Notre Dame Fighting Irish - Official Athletics Website

Men's Soccer Aims For National Prominence

July 22, 2002

Notre Dame second-year head coach Bobby Clark has earned a reputation of turning programs around. Long regarded as one of the top collegiate coaches in the game, he took over an Irish program in January of 2001 that had suffered back-to-back losing seasons for the first time in school history.

Clark quickly went to work in implementing his system, a style of play that, in time, suited his players and paid dividends in terms of success on the playing field. Last year’s 12-7 campaign, and first NCAA tournament appearance in five years, signaled the bright future of the Notre Dame men’s program under its second-year mentor and 15-year veteran of the collegiate ranks.

With nine starters returning and six of its top returning scorers back, Clark and the Irish are looking toward the start of the 2002 campaign with great optimism as they continue to build on their success of a year ago. With the system now firmly in tact, Clark and his Notre Dame squad are pointing toward new challenges and goals this year.

“Early on last season, I think the team was somewhat bogged down learning and adjusting to the system and a new style of play,” Clark says. “Midway through the season, however, the team began to take ownership of the system and I think we became a better team as the season progressed. I was very pleased with the way we trained during the past winter and spring.”

Notre Dame tied for second in the final BIG EAST regular-season standings with a 7-3 league mark – the most wins and its best finish since becoming a conference member in 1995. The Irish also advanced to the semifinals of the conference championship for the first time since 1997. The BIG EAST led all conferences with a record six schools earning an NCAA berth in the 48-team field last season.

Clark and his squad will look to maintain its strong showing in one of the nation’s premier leagues during the upcoming campaign.

“We play in one of the strongest conferences in the country; that was proven last year with the number of teams who advanced to the NCAA tournament,” Clark says. “Our aim is to finish every year in the top of the BIG EAST because I truly believe that if we can do that, then we can be a contender for a national championship. Obviously our goal is to win the league, but one of our first goals is going to be for us to finish in the top four. That I believe will guarantee an NCAA berth based on the strength of our league.”

Notre Dame has a strong nucleus of returning players, including nine starters back. The Irish lose just two starters, defenders Andreas Forstner and Griffin Howard, a second-team all-BIG EAST selection. Based on the success of a year ago, coupled with the experience of their returning players, the Irish will be the target of opposing teams this season.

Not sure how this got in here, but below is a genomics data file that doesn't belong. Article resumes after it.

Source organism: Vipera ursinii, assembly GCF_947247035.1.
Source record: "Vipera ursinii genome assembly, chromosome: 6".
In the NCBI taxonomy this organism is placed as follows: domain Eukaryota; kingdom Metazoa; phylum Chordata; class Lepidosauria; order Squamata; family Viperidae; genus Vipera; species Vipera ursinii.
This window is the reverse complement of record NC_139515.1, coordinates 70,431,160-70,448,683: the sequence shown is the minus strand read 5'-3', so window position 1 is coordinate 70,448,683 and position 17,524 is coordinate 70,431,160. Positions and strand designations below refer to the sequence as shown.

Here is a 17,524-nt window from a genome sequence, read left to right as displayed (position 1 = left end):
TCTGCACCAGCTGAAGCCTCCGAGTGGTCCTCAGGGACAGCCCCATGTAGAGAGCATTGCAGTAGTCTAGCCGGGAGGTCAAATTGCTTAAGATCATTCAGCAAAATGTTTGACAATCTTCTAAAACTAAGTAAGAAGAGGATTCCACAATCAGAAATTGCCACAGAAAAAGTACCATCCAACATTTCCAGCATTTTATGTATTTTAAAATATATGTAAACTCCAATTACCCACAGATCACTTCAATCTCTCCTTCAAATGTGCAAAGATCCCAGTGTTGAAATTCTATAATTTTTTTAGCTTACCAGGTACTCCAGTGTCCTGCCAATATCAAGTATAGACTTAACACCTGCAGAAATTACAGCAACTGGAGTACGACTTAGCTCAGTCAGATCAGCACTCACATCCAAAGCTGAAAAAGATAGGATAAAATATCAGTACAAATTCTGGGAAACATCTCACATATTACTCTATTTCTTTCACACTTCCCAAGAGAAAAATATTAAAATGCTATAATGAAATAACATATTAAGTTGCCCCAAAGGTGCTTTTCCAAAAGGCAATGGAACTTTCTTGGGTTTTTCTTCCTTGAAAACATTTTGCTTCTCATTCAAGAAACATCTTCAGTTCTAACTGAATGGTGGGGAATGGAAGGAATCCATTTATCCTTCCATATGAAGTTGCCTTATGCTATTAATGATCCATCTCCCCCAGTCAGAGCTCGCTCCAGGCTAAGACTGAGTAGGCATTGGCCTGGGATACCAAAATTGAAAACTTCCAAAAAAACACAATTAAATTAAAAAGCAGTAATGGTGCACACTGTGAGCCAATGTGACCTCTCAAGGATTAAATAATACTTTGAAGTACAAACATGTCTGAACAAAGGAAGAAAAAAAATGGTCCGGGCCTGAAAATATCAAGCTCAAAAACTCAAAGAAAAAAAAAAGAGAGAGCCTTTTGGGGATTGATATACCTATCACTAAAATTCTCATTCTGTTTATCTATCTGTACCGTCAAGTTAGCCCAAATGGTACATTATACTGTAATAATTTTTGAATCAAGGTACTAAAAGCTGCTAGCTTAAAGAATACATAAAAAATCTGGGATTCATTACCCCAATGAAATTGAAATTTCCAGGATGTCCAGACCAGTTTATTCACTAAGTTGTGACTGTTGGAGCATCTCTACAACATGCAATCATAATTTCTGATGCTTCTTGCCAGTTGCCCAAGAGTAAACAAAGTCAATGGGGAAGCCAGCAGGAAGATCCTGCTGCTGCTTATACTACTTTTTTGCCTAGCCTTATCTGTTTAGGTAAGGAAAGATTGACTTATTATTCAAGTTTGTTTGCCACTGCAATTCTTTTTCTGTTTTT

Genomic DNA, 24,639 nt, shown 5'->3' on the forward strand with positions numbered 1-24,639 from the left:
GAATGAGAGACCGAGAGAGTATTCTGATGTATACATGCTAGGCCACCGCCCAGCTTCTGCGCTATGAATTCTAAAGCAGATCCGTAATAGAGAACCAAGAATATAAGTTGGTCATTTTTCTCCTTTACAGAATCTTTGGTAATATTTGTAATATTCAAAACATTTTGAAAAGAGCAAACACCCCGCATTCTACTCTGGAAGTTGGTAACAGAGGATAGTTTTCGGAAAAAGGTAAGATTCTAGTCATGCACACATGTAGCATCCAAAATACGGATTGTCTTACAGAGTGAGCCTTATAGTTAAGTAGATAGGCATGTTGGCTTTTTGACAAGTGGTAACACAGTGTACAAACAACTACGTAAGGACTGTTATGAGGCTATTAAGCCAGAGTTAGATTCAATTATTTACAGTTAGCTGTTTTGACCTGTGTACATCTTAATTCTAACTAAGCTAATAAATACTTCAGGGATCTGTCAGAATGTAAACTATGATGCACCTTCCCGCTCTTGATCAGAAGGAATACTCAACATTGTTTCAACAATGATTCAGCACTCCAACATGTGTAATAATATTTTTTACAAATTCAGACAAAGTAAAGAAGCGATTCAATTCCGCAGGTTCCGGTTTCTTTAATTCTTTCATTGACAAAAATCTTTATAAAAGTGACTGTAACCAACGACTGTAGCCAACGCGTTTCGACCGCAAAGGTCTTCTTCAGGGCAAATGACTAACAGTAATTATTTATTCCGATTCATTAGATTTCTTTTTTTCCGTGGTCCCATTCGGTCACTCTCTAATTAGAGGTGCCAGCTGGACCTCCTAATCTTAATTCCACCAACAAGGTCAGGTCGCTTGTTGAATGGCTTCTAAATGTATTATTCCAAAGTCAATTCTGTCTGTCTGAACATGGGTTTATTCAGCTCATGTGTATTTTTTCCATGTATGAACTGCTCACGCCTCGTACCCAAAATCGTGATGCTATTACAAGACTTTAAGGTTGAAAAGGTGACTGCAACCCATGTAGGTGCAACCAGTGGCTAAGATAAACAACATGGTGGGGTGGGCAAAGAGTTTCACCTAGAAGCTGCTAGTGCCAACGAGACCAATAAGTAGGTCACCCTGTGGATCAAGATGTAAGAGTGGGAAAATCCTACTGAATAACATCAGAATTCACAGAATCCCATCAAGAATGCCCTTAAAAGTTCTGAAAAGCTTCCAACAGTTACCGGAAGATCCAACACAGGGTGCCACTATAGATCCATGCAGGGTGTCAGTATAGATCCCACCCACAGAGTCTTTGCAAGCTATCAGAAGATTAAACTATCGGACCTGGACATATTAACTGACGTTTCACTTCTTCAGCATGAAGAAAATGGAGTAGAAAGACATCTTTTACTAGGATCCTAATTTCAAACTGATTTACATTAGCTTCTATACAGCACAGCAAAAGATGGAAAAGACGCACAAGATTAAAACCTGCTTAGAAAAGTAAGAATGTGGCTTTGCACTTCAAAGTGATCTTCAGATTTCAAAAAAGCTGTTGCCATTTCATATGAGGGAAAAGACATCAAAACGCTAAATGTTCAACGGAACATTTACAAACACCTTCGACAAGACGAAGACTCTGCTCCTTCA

“We want to have a target on our backs,” Clark says. “We want to be the team that everyone gets excited about beating. I remember seeing the faces of our guys after we beat Indiana last season. I want to see the same reaction from teams when they beat us; I want us to be the biggest win of the season for our opponents.

“Obviously we are going to have a bigger target on our backs this season, but it comes with the territory, and that’s the kind of pressure that I want us to have.”

The signature of any Clark-coached team is its blue-collar mentality, and its willingness to work together and not play as individuals. Everyone on the team understands his role and what he must do in order to make the team better.

Notre Dame will have greater depth this season in all areas of the field, but one of the strengths of this year’s team will be in its many scoring weapons. With its six top scorers returning, including first-team all-BIG EAST honorees forward Erich Braun and Justin Detter, Notre Dame will look to capitalize on its scoring prowess this season.


Notre Dame will have a potent scoring attack up front with the return of its two leading scorers from last season, Erich Braun and Devon Prescod. The frontline duo accounted for 54.5 percent of its goal-scoring offense as they tallied 18 of the team’s 33 goals.

Braun, a three-year starter, has led the Irish in scoring in two of the last three seasons. A first-team all-BIG EAST selection a year ago and All-America candidate in ’02, he topped the Notre Dame scoring list with a personal best 12 goals and three assists for a single-season career-high of 27 points.

Senior Erich Braun will return to the front line for the Irish where he has led the team in scoring for the past two years.

The Irish tri-captain has deceptive speed and quickness around the goal area and possesses an aggressive goal-scoring mindset.